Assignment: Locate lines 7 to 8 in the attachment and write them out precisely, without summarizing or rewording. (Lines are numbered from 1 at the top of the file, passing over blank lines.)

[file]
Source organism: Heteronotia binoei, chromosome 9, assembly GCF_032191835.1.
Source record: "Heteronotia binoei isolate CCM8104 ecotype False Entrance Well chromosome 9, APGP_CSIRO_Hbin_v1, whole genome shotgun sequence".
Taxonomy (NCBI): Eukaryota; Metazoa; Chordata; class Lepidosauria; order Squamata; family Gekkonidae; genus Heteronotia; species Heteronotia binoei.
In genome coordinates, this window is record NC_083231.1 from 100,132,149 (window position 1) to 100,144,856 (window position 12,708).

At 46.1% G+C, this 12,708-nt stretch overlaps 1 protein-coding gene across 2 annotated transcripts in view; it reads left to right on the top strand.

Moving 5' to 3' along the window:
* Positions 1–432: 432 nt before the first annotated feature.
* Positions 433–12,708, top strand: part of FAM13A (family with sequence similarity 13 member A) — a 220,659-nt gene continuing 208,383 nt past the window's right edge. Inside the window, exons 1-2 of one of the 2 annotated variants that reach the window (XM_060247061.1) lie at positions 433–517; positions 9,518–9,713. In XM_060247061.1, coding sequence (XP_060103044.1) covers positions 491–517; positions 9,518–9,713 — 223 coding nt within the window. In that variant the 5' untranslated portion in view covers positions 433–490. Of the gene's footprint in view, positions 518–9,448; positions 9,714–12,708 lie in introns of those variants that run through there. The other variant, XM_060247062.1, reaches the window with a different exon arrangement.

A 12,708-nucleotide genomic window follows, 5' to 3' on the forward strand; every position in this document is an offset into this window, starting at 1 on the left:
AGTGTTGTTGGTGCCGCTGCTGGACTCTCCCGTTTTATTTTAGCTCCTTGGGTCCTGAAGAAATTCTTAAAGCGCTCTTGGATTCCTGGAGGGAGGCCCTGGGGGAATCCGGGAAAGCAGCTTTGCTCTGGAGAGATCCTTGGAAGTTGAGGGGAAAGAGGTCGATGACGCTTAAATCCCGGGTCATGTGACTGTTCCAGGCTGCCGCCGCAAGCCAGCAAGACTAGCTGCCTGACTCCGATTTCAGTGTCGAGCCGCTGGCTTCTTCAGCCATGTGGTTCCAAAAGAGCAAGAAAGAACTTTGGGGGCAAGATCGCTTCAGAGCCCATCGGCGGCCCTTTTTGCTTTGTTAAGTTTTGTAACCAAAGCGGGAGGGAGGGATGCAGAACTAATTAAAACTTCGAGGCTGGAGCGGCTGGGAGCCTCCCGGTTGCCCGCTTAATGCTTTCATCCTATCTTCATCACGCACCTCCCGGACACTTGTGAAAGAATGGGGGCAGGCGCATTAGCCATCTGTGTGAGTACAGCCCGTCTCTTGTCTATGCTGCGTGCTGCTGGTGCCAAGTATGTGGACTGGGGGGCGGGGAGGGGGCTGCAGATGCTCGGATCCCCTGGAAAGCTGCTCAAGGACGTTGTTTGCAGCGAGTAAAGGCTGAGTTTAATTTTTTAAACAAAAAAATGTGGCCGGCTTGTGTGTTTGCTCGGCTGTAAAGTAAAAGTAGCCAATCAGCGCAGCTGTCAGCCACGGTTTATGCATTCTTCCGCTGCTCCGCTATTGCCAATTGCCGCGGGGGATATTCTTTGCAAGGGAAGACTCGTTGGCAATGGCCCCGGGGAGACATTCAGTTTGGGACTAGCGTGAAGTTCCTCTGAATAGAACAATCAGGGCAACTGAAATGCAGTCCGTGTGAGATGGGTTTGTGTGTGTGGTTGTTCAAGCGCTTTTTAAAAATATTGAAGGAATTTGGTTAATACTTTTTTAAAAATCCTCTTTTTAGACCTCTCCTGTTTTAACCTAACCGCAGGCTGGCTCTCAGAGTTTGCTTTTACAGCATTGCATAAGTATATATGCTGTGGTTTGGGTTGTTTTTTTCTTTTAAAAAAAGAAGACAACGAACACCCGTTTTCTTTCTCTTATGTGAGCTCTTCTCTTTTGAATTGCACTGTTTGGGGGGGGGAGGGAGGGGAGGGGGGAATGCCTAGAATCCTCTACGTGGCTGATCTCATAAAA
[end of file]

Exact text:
* Positions 1–432: 432 nt before the first annotated feature.
* Positions 433–12,708, top strand: part of FAM13A (family with sequence similarity 13 member A) — a 220,659-nt gene continuing 208,383 nt past the window's right edge. Inside the window, exons 1-2 of one of the 2 annotated variants that reach the window (XM_060247061.1) lie at positions 433–517; positions 9,518–9,713. In XM_060247061.1, coding sequence (XP_060103044.1) covers positions 491–517; positions 9,518–9,713 — 223 coding nt within the window. In that variant the 5' untranslated portion in view covers positions 433–490. Of the gene's footprint in view, positions 518–9,448; positions 9,714–12,708 lie in introns of those variants that run through there. The other variant, XM_060247062.1, reaches the window with a different exon arrangement.